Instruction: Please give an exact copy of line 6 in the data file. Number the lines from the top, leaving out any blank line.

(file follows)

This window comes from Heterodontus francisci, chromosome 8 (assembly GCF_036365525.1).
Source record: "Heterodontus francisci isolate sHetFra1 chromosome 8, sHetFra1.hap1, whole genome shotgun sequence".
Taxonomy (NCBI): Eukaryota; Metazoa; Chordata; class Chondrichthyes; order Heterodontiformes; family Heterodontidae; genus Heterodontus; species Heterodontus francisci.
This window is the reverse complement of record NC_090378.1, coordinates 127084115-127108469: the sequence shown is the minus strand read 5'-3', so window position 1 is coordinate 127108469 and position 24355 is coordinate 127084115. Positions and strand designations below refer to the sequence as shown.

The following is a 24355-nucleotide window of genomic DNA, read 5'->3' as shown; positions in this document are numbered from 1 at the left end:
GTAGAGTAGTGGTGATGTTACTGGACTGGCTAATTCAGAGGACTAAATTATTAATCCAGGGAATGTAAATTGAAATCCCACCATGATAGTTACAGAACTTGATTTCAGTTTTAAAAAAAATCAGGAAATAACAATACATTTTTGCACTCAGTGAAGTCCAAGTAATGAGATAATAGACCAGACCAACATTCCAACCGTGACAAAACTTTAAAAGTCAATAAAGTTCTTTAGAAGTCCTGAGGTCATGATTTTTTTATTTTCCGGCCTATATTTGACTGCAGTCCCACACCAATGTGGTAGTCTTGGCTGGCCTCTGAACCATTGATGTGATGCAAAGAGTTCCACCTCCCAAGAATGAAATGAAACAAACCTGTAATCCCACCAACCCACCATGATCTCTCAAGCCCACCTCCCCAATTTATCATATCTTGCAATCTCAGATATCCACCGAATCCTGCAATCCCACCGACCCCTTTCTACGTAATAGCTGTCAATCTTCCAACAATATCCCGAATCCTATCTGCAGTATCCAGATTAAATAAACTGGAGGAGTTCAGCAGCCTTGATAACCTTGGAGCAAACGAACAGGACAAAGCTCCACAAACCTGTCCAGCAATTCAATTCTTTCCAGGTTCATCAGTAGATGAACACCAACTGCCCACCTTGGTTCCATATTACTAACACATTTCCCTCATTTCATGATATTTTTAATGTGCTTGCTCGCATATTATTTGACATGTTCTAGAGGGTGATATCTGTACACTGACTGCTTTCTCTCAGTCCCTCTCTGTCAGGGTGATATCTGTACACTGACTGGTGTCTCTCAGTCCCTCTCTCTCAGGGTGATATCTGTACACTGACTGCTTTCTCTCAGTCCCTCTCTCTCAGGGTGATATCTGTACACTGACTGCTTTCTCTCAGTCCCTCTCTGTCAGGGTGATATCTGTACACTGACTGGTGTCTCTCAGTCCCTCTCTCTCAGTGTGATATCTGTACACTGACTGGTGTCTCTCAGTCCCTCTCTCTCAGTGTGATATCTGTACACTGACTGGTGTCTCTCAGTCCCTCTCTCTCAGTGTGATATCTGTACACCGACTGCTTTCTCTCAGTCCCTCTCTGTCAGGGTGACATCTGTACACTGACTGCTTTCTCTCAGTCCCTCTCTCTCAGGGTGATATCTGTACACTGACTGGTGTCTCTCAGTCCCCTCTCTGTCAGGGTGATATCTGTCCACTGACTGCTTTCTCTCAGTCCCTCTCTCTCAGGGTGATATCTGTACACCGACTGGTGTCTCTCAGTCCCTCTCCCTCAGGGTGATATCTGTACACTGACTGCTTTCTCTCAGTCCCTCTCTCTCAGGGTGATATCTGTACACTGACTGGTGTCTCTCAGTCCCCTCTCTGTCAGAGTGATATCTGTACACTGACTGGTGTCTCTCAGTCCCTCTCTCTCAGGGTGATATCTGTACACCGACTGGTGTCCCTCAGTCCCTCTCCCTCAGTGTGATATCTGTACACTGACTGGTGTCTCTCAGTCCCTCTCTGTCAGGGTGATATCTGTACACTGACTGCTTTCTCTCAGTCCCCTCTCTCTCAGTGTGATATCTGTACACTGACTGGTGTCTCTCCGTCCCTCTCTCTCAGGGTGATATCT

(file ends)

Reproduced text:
GTAGAGTAGTGGTGATGTTACTGGACTGGCTAATTCAGAGGACTAAATTATTAATCCAGGGAATGTAAATTGAAATCCCACCATGATAGTTACAGAACTTGATTTCAGTTTTAAAAAAAATCAGGAAATAACAATACATTTTTGCACTCAGTGAAGTCCAAGTAATGAGATAATAGACCAGACCAACATTCCAACCGTGACAAAACTTTAAAAGTCAATAAAGTTCTTTAGAAGTCCTGAGGTCATGATTTTTTTATTTTCCGGCCTATATTTGACTGCAGTCCCACACCAATGTGGTAGTCTTGGCTGGCCTCTGAACCATTGATGTGATGCAAAGAGTTCCACCTCCCAAGAATGAAATGAAACAAACCTGTAATCCCACCAACCCACCATGATCTCTCAAGCCCACCTCCCCAATTTATCATATCTTGCAATCTCAGATATCCACCGAATCCTGCAATCCCACCGACCCCTTTCTACGTAATAGCTGTCAATCTTCCAACAATATCCCGAATCCTATCTGCAGTATCCAGATTAAATAAACTGGAGGAGTTCAGCAGCCTTGATAACCTTGGAGCAAACGAACAGGACAAAGCTCCACAAACCTGTCCAGCAATTCAATTCTTTCCAGGTTCATCAGTAGATGAACACCAACTGCCCACCTTGGTTCCATATTACTAACACATTTCCCTCATTTCATGATATTTTTAATGTGCTTGCTCGCATATTATTTGACATGTTCTAGAGGGTGATATCTGTACACTGACTGCTTTCTCTCAGTCCCTCTCTGTCAGGGTGATATCTGTACACTGACTGGTGTCTCTCAGTCCCTCTCTCTCAGGGTGATATCTGTACACTGACTGCTTTCTCTCAGTCCCTCTCTCTCAGGGTGATATCTGTACACTGACTGCTTTCTCTCAGTCCCTCTCTGTCAGGGTGATATCTGTACACTGACTGGTGTCTCTCAGTCCCTCTCTCTCAGTGTGATATCTGTACACTGACTGGTGTCTCTCAGTCCCTCTCTCTCAGTGTGATATCTGTACACTGACTGGTGTCTCTCAGTCCCTCTCTCTCAGTGTGATATCTGTACACCGACTGCTTTCTCTCAGTCCCTCTCTGTCAGGGTGACATCTGTACACTGACTGCTTTCTCTCAGTCCCTCTCTCTCAGGGTGATATCTGTACACTGACTGGTGTCTCTCAGTCCCCTCTCTGTCAGGGTGATATCTGTCCACTGACTGCTTTCTCTCAGTCCCTCTCTCTCAGGGTGATATCTGTACACCGACTGGTGTCTCTCAGTCCCTCTCCCTCAGGGTGATATCTGTACACTGACTGCTTTCTCTCAGTCCCTCTCTCTCAGGGTGATATCTGTACACTGACTGGTGTCTCTCAGTCCCCTCTCTGTCAGAGTGATATCTGTACACTGACTGGTGTCTCTCAGTCCCTCTCTCTCAGGGTGATATCTGTACACCGACTGGTGTCCCTCAGTCCCTCTCCCTCAGTGTGATATCTGTACACTGACTGGTGTCTCTCAGTCCCTCTCTGTCAGGGTGATATCTGTACACTGACTGCTTTCTCTCAGTCCCCTCTCTCTCAGTGTGATATCTGTACACTGACTGGTGTCTCTCCGTCCCTCTCTCTCAGGGTGATATCT